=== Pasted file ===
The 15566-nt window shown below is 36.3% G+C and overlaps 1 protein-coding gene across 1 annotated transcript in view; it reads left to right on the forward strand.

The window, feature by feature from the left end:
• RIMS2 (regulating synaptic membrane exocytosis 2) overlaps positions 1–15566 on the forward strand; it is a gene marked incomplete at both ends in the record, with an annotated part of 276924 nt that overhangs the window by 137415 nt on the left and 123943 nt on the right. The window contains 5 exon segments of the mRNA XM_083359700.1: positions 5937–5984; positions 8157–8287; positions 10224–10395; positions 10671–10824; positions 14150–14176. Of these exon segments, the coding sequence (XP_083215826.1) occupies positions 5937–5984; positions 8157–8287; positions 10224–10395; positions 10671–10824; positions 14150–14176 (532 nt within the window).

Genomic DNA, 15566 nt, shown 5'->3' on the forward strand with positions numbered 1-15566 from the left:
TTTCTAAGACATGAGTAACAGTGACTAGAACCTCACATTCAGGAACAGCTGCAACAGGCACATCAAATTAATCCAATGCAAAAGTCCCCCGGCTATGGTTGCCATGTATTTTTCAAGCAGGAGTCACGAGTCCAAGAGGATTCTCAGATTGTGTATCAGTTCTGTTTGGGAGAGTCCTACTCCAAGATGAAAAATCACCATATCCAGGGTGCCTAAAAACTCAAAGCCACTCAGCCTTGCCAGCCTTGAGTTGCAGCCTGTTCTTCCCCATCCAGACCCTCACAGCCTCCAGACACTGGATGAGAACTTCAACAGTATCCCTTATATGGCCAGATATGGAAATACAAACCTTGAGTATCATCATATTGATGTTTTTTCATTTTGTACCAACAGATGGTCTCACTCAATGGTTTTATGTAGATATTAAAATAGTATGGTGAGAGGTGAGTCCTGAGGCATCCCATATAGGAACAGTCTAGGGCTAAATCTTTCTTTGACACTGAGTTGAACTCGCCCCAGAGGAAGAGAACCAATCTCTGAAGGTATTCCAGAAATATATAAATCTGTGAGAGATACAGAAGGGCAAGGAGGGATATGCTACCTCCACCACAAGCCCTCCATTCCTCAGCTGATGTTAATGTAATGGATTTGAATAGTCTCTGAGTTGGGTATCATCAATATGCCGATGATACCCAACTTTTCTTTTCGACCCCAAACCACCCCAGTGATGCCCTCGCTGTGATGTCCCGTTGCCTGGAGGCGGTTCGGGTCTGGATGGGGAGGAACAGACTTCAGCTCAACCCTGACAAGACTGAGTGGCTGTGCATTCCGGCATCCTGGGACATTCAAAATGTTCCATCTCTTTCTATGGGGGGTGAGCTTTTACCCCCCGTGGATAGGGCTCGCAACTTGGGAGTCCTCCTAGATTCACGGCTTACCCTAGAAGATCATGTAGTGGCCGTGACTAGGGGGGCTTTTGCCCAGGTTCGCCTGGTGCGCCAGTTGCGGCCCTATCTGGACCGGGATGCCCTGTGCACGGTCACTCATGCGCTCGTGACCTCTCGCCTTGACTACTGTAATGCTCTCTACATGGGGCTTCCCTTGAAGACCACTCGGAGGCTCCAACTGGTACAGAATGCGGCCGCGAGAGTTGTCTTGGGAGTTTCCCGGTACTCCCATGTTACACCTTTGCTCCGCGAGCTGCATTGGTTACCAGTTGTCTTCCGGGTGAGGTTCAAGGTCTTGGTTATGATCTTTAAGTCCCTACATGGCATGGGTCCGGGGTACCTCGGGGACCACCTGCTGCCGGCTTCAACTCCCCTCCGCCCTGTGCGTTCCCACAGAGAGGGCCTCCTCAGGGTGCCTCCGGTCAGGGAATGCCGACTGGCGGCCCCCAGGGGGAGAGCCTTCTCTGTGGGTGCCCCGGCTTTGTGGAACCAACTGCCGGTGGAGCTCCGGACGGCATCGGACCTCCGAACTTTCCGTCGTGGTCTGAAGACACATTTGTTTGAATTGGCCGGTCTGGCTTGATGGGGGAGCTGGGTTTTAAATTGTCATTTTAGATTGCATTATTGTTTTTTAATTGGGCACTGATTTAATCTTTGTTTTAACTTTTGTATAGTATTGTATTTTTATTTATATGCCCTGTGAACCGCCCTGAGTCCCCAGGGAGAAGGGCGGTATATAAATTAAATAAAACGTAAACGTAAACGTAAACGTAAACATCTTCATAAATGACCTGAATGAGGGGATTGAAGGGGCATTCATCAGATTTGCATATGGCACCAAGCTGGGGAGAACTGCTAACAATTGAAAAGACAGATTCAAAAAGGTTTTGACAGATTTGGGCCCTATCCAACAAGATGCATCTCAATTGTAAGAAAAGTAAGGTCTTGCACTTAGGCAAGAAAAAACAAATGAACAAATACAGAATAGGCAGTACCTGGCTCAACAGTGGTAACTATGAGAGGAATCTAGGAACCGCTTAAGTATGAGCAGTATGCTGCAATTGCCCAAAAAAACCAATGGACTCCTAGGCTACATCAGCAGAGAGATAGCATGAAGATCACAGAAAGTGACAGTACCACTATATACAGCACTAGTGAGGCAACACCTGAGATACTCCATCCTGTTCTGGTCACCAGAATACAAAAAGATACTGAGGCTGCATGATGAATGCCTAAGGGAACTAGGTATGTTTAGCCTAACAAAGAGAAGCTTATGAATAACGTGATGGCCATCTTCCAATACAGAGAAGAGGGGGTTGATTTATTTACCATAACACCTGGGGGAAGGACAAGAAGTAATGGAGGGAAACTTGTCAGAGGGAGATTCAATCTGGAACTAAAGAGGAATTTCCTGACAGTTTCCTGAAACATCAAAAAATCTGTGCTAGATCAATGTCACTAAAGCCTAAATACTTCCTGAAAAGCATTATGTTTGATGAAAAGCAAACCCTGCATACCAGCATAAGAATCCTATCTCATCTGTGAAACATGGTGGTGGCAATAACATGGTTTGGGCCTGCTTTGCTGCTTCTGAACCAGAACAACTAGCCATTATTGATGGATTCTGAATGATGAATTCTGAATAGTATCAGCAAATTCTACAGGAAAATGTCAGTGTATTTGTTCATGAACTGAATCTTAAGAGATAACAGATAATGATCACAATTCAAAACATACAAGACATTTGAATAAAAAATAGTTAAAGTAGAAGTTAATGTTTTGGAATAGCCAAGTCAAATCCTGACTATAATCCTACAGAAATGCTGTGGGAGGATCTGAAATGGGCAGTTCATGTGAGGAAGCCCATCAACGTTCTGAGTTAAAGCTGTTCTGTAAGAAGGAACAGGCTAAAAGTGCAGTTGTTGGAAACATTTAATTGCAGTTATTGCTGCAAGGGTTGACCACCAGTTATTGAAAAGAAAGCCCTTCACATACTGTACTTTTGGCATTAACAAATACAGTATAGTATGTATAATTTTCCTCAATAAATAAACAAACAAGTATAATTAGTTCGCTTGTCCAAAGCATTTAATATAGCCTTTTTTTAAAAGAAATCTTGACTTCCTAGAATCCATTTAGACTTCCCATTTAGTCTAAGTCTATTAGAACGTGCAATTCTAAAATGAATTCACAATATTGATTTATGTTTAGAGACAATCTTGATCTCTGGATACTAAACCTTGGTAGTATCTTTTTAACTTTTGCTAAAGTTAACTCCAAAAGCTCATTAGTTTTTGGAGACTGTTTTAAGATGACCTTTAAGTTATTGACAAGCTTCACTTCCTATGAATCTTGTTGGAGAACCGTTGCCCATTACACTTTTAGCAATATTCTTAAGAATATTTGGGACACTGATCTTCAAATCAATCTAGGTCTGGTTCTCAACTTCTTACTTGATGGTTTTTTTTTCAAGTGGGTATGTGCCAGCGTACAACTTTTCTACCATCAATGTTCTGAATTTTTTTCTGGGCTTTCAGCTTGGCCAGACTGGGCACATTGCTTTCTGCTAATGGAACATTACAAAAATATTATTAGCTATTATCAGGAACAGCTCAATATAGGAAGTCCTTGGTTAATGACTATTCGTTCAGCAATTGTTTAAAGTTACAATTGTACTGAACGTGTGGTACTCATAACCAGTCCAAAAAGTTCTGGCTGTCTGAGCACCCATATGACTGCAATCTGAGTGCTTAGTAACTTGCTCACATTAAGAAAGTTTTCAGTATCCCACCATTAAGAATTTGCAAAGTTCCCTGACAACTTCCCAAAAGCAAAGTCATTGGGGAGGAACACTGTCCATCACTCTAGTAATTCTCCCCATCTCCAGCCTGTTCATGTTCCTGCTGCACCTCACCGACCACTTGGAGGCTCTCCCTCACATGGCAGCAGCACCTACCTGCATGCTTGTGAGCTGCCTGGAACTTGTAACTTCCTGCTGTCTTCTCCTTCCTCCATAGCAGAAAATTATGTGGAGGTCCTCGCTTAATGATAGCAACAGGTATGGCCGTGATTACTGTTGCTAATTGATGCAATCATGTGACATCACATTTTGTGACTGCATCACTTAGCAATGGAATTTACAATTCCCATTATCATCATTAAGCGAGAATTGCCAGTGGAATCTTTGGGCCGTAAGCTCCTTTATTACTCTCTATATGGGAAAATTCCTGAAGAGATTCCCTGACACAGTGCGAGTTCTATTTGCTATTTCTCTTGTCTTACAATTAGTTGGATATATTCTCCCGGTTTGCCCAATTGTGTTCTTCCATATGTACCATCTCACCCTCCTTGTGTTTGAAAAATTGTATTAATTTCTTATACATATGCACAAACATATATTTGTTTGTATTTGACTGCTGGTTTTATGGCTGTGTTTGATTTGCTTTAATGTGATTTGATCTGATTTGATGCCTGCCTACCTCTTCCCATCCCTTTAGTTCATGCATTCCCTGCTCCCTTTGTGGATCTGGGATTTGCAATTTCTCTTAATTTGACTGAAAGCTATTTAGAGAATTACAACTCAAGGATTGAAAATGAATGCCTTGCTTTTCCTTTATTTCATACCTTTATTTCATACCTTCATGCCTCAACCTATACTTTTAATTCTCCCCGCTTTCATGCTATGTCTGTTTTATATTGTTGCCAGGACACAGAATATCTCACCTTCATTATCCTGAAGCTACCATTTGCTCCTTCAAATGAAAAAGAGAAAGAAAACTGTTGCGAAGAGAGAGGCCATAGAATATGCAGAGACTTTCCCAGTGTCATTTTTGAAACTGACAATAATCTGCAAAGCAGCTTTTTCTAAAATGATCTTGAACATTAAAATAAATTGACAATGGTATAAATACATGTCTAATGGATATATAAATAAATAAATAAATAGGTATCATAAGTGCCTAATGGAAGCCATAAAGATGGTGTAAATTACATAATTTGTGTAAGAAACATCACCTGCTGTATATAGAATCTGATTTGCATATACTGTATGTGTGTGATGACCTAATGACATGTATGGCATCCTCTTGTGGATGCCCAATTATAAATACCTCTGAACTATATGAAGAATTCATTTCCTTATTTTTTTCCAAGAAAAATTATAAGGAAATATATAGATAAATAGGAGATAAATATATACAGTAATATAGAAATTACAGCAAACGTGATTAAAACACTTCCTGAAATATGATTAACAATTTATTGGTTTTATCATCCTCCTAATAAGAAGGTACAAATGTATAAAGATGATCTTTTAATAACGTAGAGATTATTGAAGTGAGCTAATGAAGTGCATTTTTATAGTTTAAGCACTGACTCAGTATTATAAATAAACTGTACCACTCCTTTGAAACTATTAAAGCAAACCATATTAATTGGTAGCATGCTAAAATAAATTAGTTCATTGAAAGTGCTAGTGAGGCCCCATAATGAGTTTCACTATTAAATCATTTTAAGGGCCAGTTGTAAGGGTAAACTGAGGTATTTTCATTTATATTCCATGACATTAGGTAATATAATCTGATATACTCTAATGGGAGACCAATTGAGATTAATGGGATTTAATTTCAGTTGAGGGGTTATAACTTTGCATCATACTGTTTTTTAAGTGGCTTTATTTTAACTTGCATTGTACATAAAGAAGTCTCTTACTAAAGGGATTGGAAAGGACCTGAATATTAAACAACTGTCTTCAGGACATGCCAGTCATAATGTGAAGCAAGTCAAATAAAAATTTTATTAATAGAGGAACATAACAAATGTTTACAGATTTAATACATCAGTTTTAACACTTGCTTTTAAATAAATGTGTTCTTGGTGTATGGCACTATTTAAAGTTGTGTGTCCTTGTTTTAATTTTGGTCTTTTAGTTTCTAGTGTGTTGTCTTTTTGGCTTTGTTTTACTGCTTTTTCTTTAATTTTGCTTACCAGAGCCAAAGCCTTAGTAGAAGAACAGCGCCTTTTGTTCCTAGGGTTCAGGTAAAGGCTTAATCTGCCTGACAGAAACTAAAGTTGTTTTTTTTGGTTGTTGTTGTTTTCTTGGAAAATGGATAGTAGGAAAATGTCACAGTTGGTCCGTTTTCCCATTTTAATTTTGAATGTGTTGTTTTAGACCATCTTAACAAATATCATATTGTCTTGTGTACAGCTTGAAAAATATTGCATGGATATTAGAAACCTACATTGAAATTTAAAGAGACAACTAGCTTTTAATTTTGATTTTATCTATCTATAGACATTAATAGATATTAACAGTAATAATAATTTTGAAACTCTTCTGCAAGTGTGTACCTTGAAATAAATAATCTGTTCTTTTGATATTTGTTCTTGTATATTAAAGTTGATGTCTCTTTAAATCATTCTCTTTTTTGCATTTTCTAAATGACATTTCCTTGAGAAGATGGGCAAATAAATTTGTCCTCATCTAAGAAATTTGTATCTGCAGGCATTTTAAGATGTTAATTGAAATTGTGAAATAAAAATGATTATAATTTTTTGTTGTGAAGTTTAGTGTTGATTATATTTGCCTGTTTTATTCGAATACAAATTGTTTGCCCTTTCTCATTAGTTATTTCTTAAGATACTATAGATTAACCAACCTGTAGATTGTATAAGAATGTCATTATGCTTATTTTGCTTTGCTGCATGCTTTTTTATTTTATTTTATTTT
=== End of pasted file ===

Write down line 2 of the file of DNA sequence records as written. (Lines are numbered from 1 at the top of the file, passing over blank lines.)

The window, feature by feature from the left end: